Smokers should not have rights
By Zan Azlee
It’s World No Tobacco Day today and this reminds me of the smoking ban that the Ministry of Health imposed on to all eateries in Malaysia. So far it’s been five months and what have we seen so far? It’s been nothing but positive feedback, especially from non-smokers.
Okay fine. When I say ‘especially non-smokers’, what I really mean is me.
I hate smoking with a vengeance. Just because it isn’t illegal doesn’t mean it isn’t bad. Just like unjust laws like the ISA. Just because it is there doesn’t mean that it is right.
This week, the High Court also set a date for the judicial review against the smoking ban to be heard. Seven individuals (who I assume are smokers) filed the review claiming that the ban is going against the Federal Constitution since smoking is not against the law.
They also claimed that the ban does not respect the rights of smokers (there is actually a group called the Smokers’ Rights Club, of which the review is also being filed on behalf of) because smokers should have the right to smoke whenever and wherever they want.
I have to call this b*****t.
Smoking is proven to be a very dangerous and unhealthy activity. Not only is it harmful to the people who are actually smoking, but it affects people who don’t smoke too.
I am sorry to say that smoking is a choice while breathing is not.
The right of people to breathe clean air trumps the right of a smoker to smoke anytime and anywhere. So the intention of the government to gazette all places in the country as non-smoking areas is a valid intention.
The seven individuals and the Smokers’ Rights Club say that the ban will further ostracise them and exclude them from being a part of normal society. They say that when they are forced to smoke across the road from a mamak restaurant, they are actually being isolated.
Well, that is the exact objective of the smoking ban. The ban is supposed to isolate smokers so much so that smokers will feel that it is disadvantageous for them to be smokers. Over time, this is supposed to create a negative perception of smoking so that people don’t want to be smokers.
The smokers rant saying that we will become like Singapore, where smokers are treated like dirty people who need to be separated and can only smoke in small yellow boxes on the side of the road.
Again, I say that that is the exact intention. Smoking is dirty.
The smokers are also saying that if we want to impose a ban, then they need to be provided with more facilities so they can continue smoking such as having more smoking areas and more comfortable ones at that. And again, I say, the intention is to make it harder for smokers to smoke.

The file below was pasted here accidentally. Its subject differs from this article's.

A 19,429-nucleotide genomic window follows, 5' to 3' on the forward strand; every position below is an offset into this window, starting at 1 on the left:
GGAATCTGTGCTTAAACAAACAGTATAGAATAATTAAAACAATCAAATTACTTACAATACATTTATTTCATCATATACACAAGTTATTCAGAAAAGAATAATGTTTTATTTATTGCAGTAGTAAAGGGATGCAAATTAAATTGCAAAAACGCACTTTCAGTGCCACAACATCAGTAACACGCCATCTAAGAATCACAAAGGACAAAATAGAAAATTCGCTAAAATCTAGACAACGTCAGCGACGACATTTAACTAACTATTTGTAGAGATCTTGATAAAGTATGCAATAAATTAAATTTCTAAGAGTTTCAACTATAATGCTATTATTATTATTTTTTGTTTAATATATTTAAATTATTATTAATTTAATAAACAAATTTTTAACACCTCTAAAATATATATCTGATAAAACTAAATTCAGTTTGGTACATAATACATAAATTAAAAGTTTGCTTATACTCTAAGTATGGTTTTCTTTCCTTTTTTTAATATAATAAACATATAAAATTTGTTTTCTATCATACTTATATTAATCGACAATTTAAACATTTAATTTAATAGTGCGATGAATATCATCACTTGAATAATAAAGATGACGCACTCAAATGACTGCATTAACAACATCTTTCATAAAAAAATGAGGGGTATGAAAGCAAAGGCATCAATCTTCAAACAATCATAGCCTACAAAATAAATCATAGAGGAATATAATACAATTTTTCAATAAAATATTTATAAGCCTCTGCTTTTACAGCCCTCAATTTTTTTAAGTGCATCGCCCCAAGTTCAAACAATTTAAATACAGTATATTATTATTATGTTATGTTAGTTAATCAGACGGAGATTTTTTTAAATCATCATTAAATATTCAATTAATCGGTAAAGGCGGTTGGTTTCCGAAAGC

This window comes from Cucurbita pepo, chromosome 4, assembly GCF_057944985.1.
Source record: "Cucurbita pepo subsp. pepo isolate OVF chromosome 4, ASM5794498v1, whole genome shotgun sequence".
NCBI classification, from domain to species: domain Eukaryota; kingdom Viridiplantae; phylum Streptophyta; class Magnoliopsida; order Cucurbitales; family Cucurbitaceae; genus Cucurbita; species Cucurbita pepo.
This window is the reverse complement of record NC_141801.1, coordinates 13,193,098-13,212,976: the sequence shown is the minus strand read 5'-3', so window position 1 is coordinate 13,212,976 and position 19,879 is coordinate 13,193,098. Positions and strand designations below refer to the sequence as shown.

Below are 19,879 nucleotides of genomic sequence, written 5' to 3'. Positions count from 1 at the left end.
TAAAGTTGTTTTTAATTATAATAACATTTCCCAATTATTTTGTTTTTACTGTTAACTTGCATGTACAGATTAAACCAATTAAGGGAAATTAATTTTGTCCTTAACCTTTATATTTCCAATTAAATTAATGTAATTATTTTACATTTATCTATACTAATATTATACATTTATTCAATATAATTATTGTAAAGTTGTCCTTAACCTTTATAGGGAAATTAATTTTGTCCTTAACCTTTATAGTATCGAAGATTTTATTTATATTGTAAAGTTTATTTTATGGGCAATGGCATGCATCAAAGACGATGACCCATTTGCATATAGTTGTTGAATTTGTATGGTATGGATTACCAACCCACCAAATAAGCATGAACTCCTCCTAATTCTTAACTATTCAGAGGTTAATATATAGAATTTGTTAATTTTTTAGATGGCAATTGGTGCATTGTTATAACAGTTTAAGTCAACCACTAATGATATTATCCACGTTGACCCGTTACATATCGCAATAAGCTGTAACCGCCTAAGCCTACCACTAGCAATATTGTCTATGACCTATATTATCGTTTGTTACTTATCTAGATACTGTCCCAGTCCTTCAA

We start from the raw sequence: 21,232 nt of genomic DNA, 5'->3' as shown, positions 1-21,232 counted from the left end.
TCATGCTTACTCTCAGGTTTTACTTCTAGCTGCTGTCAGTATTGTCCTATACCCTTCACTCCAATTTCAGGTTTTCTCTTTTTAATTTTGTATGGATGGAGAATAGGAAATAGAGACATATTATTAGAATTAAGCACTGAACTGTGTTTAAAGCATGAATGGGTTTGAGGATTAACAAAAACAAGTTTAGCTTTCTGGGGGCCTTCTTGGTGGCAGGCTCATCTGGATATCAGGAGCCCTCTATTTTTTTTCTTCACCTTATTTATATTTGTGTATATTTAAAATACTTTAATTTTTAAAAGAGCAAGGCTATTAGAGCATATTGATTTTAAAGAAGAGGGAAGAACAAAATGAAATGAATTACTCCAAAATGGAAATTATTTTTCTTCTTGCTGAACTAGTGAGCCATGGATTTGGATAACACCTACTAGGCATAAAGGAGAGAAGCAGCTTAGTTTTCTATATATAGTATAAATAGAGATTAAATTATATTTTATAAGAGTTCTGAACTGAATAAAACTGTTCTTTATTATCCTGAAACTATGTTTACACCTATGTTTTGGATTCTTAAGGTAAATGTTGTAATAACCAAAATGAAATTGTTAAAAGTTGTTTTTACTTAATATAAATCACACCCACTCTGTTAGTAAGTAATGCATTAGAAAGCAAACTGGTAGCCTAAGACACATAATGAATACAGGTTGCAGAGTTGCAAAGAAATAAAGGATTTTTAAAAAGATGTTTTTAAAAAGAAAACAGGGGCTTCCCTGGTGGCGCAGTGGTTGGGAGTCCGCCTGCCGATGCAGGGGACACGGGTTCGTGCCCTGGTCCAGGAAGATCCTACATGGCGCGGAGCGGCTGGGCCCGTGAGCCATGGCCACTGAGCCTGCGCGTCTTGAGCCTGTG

Some smokers are even making threats. A few have even told me that the government needs to be careful because smokers make up a big number of voters. So if the ban is still being pursued, then the smokers may just decide to vote for the other side.
To this, I say that they are a bunch of selfish children who are thinking of nothing but themselves. They want to make vital decisions that will affect the whole country and its population, which would include their own friends, family, children and all, just because they want to smoke.
With all this being said, I am not trying to prove that smokers are bad people. Definitely not. I have friends and family who are smokers and they are nice people. But they are decent human beings who know that their smoking is a bad habit that can affect other people.
They don’t fight the ban nor do they even acknowledge that smoking is a good thing. They don’t even promote smoking to anyone because they know that it’s not the right thing to do. I mean, how stupid or delusional does someone have to be to not understand that smoking is bad, right?
So everyone needs to realise that the objective is to make it as difficult as possible for people to smoke, and not to make it easy, because we want to eradicate smoking. So stop whining and complaining that we’re making it difficult, because we are.
Happy No Tobacco Day to all Malaysians!
[This article was originally written for and published at Malaysiakini.com]
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I come across your article in Malaysiakini today.
I understand where you’re coming from and your main issue is with those Smoker Club people.
I just wanna say that I feel that, as long as one doesn’t bother other people, we ought to be more tolerant with whatever choices of others.
I mean, say there is a total banning of smoking, what’s next? No more alcohol? No more whatever sexual practice preferences? No more chewing gum? No more (fill in the blank)?
Norms change over time, it used to be smoking is allowed pretty much every where. Time has changes. So us smokers ought to change as well, I acknowledge that. But at the very least, give us a place to smoke freely without bothering others non smokers, look at it like some sort of handicap facility, that wouldn’t be too much, would it?
Live and let live.
I agree to live and let live. But I also think we need to educate society on the harms of smoking and teach the younger generation not to pick up such a bad habit. That’s why we need to enforce laws that will make it harder and more of an inconvenience for people to smoke. Eventually, that will break society from the habit.
I do understand that it is a gradual change. So now we start with creating more non-smoking areas. Hopefully, we can eventually ban cigarettes altogether.
We ban so many other dangerous substances such as drugs like heroin, cocaine and ecstasy. If we go by the philosophy that we shouldn’t bother people who doesn’t bother us, than why ban those substances too?
Thank you Mr Leow, for voicing your opinions. I appreciate that we are able to engage in a civilised discussion using words even when we disagree. Godspeed! 😊